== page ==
This will avoid weird results if one only optimizes for the Score.
    It will probably flatten the Error regression doing so, the tonal balance should be therefore more neutral.
  • The EQs are starting point and may require tuning (certainly at LF and maybe at HF).
  • The range around and above 10kHz is usually not EQed unless smooth enough to do so.
  • I am using PEQ (PK) as from my experience the definition is more consistent across different DSP/platform implementations than shelves.
  • With some HP/amp combo, the boosts and preamp gain (loss of Dynamic range) need to be carefully considered to avoid issues with, amongst other things, too low a Max SPL or damaging your device. You have beed warned.
  • Not all units of the same product are made equal. The EQ is based on the measurements of a single unit. YMMV with regards to the very unit you are trying this EQ on.
  • I sometimes use variations of the Harman curve for some reasons. See rational here: https://www.audiosciencereview.com/...pro-review-headphone.28244/page-5#post-989169
  • https://www.audiosciencereview.com/...pro-review-headphone.28244/page-6#post-992119
  • NOTE: the score then calculated is not comparable to the scores derived from the default Harman target curve if not otherwise noted.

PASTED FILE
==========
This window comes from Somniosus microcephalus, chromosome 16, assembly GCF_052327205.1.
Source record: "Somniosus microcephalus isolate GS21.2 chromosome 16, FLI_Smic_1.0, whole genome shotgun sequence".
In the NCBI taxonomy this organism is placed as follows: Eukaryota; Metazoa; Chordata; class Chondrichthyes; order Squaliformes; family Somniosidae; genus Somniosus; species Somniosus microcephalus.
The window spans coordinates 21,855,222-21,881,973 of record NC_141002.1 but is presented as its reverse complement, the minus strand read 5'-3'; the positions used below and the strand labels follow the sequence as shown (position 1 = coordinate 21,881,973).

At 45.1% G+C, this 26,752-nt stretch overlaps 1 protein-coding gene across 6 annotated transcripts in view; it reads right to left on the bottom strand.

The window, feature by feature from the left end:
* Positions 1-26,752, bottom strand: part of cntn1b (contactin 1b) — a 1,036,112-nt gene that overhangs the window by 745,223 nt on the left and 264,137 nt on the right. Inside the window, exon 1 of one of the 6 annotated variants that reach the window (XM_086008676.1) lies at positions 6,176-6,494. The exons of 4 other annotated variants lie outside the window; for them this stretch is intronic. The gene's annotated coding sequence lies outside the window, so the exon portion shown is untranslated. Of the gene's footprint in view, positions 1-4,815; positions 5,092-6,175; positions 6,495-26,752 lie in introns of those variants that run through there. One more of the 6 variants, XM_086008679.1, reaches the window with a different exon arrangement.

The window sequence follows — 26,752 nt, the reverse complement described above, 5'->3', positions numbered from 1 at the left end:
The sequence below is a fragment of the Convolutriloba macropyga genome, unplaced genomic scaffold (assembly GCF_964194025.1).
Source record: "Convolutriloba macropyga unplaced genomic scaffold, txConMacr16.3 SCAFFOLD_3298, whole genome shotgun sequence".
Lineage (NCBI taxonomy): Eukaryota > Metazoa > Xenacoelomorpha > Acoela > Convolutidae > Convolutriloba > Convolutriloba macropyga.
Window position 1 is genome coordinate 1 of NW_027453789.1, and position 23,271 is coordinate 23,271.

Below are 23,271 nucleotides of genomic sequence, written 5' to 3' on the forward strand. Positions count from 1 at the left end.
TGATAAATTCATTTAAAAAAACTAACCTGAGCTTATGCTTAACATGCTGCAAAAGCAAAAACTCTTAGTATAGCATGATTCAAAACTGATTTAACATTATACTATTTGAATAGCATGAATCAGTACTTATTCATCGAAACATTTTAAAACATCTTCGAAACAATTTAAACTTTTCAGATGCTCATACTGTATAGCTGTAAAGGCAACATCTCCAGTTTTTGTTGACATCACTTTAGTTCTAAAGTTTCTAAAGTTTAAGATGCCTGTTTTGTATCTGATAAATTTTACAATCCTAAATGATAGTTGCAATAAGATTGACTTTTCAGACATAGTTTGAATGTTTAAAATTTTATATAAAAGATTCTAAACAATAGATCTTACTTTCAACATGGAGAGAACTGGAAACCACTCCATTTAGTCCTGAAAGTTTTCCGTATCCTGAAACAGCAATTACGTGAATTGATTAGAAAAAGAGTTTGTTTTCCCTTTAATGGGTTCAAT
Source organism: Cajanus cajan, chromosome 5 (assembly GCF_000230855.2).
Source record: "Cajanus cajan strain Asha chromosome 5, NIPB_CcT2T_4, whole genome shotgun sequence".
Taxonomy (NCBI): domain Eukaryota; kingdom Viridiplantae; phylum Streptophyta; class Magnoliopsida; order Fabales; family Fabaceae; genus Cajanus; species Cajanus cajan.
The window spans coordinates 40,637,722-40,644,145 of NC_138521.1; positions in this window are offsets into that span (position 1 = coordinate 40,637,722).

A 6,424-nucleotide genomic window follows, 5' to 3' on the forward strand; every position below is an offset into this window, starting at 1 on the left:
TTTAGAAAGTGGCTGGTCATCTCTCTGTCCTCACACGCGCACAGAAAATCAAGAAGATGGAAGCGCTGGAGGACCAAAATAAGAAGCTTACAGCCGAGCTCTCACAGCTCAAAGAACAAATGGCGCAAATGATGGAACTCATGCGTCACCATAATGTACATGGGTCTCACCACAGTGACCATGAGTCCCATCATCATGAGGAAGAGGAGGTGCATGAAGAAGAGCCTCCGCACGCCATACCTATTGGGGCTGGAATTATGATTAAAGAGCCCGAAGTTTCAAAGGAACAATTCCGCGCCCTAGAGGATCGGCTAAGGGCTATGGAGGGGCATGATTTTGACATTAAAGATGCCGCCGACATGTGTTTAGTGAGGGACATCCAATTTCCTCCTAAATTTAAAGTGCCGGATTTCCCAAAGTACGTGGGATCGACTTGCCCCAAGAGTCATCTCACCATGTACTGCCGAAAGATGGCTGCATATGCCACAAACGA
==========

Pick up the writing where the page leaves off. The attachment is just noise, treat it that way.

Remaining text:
Good L/R match.
Lots of resonances -> variability unit to unit could be an issue, maybe overdone the EQ
The Measurement set up, although decent, is not an exact match for Harman's therefore the scores might not be accurate.

I have generated one EQ, the APO config file is attached.

Score no EQ: 71.7
Score with EQ: 105.5

Code:
Sony MDR Z1R EQ Flat 96000Hz
September112023-111623

Preamp: -5.2 dB

Filter 1: ON PK Fc 158.09 Hz Gain -5.57 dB Q 0.84
Filter 2: ON PK Fc 606.74 Hz Gain 1.06 dB Q 2.7
Filter 3: ON PK Fc 1570.17 Hz Gain -0.95 dB Q 0.55
Filter 4: ON PK Fc 2763.61 Hz Gain 3.29 dB Q 5.95
Filter 5: ON PK Fc 3263.23 Hz Gain -8.43 dB Q 6
Filter 6: ON PK Fc 4256.23 Hz Gain 5.98 dB Q 3.41
Filter 7: ON PK Fc 6008.98 Hz Gain 4.55 dB Q 4.56
Filter 8: ON PK Fc 6770.96 Hz Gain -3.66 dB Q 5.96
Filter 9: ON PK Fc 8503.5 Hz Gain -2.49 dB Q 6
Filter 10: ON PK Fc 10109.1 Hz Gain -8.05 dB Q 5.94

Sony MDR Z1R EQ Flat 96000Hz.png
 

Attachments

  • Sony MDR Z1R EQ Flat 96000Hz.txt
    567 bytes · Views: 67
Top Bottom